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Peters listed among the politically endangered

Will money, muscle, and new newspaper management protect La Jolla Democrat?

Scott Peters
Scott Peters

Only a few months ago, Democratic incumbent Scott Peters was battling with GOP ex–city councilman Carl DeMaio for Congress in the tony 52nd District.

Carl DeMaio
Douglas Manchester
Irwin Jacobs
Scott Peters and Bill Clinton

Now another big-money struggle for the seat is on the horizon, perhaps with a radical new twist.

Last year's bitter political proxy war pitted billionaire Democrat Qualcomm founder Irwin Jacobs against GOP mega-millionaire developer and U-T San Diego publisher Douglas Manchester for home district bragging rights, with the victory ultimately going to Jacobs and his candidate, former city councilman Peters.

During the campaign the Koch-tied Republican pulled out all the stops at the newspaper to help his longtime friend and ally DeMaio, according to the charges of onetime DeMaio campaign staffer Todd Bosnich that were subsequently denied by U-T editor Jeff Light.

“We had an extremely cozy relationship with the U-T San Diego that always struck me as something that was frankly unethical,” Bosnich was quoted as saying by TV station KNSD regarding the DeMaio-Manchester relationship.

"There’s nothing new about a partisan newspaper, but the length the U-T would go always shocked me."

For his part, Peters benefited from a Jacobs-hosted La Jolla fundraiser featuring president Barack Obama and picked up the endorsement of the U.S. Chamber of Commerce, which gets heavy financial backing from Qualcomm, disclosure records revealed.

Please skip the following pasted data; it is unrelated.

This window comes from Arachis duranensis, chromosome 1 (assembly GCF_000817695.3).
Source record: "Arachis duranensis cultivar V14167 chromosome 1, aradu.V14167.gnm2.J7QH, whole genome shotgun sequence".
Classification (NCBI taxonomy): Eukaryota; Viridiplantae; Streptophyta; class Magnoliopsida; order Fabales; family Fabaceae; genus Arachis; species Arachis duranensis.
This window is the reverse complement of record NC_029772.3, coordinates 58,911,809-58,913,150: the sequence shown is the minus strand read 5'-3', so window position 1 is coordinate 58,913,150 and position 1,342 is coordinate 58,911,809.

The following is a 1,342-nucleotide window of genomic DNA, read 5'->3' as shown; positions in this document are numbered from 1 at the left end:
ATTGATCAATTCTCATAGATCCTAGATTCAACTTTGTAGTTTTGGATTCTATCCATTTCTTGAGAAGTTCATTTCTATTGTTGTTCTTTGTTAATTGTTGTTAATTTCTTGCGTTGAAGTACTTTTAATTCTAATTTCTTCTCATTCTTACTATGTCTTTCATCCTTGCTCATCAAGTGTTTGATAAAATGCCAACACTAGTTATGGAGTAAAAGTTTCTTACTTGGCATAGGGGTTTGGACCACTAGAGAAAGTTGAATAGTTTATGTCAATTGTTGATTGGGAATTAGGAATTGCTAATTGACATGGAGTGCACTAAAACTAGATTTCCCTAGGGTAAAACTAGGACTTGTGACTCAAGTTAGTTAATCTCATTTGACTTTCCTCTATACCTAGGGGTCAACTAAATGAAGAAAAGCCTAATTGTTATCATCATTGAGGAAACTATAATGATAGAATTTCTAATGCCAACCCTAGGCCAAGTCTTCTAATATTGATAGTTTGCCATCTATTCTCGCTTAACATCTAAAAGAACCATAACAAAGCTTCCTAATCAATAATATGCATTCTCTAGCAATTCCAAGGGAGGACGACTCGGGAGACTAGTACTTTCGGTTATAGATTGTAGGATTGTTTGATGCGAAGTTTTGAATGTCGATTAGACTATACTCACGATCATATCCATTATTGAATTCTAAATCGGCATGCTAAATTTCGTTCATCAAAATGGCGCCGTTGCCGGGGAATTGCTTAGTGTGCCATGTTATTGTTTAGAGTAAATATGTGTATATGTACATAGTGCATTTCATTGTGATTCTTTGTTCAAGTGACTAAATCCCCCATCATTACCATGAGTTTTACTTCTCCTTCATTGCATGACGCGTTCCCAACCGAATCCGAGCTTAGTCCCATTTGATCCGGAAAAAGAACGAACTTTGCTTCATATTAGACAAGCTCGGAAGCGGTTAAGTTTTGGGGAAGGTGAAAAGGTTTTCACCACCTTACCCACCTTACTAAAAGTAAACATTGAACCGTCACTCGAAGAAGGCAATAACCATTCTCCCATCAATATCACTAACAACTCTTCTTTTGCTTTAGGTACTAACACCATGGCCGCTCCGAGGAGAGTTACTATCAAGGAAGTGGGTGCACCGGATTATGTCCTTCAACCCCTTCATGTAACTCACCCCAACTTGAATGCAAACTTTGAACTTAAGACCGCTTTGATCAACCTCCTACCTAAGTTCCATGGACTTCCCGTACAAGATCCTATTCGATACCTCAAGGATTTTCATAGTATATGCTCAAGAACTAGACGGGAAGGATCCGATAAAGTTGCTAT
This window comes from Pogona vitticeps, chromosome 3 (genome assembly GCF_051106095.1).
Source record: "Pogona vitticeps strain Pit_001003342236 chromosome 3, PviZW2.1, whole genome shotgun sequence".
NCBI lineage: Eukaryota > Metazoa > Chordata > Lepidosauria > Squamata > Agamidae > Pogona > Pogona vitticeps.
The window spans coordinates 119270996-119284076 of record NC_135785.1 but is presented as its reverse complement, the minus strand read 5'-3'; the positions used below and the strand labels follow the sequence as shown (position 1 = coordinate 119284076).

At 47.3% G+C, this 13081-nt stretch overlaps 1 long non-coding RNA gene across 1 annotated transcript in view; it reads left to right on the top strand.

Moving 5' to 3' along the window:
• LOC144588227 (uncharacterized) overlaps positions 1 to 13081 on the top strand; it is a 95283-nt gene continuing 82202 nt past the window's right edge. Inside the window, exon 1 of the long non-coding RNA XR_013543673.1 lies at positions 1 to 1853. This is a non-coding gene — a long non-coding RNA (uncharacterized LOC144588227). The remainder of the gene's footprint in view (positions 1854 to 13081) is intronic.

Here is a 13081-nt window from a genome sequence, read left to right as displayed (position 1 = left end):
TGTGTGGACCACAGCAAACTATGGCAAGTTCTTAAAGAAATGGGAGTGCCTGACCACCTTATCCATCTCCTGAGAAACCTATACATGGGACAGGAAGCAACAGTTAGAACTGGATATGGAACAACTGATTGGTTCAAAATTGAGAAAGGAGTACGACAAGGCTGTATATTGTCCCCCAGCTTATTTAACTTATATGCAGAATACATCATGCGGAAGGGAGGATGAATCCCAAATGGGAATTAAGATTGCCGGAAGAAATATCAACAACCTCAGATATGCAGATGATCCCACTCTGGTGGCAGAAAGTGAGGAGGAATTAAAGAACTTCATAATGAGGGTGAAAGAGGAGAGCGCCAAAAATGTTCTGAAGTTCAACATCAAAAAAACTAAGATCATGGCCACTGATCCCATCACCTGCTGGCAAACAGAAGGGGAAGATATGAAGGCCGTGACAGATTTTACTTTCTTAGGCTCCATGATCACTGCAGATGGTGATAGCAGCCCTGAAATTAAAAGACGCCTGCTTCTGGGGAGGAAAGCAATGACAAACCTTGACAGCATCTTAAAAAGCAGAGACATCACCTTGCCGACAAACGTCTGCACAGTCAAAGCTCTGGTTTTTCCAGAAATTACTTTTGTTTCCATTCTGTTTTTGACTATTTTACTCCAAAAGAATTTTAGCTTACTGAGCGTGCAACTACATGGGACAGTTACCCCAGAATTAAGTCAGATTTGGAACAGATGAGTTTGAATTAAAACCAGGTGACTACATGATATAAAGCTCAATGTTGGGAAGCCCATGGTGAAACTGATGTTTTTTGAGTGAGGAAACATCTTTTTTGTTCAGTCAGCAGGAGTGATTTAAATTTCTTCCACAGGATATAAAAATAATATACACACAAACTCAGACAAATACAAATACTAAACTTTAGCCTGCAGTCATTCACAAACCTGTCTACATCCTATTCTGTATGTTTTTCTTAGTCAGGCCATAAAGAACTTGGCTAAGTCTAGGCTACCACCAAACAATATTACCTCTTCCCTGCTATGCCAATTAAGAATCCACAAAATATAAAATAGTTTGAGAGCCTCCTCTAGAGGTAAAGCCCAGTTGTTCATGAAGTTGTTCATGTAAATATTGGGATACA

Peters also got the personal endorsement of Bill Clinton, another favorite of Jacobs, who is backing ex–first lady and secretary of state Hillary Clinton for president.

Millions of campaign dollars poured into the race from liberal and conservative dark money groups, along with other special interests.

Last week the national Democratic Congressional Campaign Committee came out with a 14-member list of those in its "Frontline" program for especially vulnerable incumbents, with Peters prominently among them.

“Each one of these members knows what it takes to win tough elections: working hard, standing up for your district, and not taking anything for granted," says a February 12 statement by campaign committee chairman Ben Ray Lujan.

"You don’t add by subtracting, so the success of our Members is integral to our plan to stay on offense in 2016.”

Frontline designation is expected to bring with it money and political muscle from Washington, to go along with the financial backing of Jacobs.

With Republicans again vowing to target the Peters seat, speculation continues over whether yachtsman and real estate mogul Malin Burnham, a Peters backer and Jacobs ally, will manage to take control of U-T San Diego from Manchester through a non-profit corporation, thereby disrupting the traditionally GOP media machine.

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Scott Peters
Scott Peters

Only a few months ago, Democratic incumbent Scott Peters was battling with GOP ex–city councilman Carl DeMaio for Congress in the tony 52nd District.

Carl DeMaio
Douglas Manchester
Irwin Jacobs
Scott Peters and Bill Clinton

Now another big-money struggle for the seat is on the horizon, perhaps with a radical new twist.

Last year's bitter political proxy war pitted billionaire Democrat Qualcomm founder Irwin Jacobs against GOP mega-millionaire developer and U-T San Diego publisher Douglas Manchester for home district bragging rights, with the victory ultimately going to Jacobs and his candidate, former city councilman Peters.

During the campaign the Koch-tied Republican pulled out all the stops at the newspaper to help his longtime friend and ally DeMaio, according to the charges of onetime DeMaio campaign staffer Todd Bosnich that were subsequently denied by U-T editor Jeff Light.

“We had an extremely cozy relationship with the U-T San Diego that always struck me as something that was frankly unethical,” Bosnich was quoted as saying by TV station KNSD regarding the DeMaio-Manchester relationship.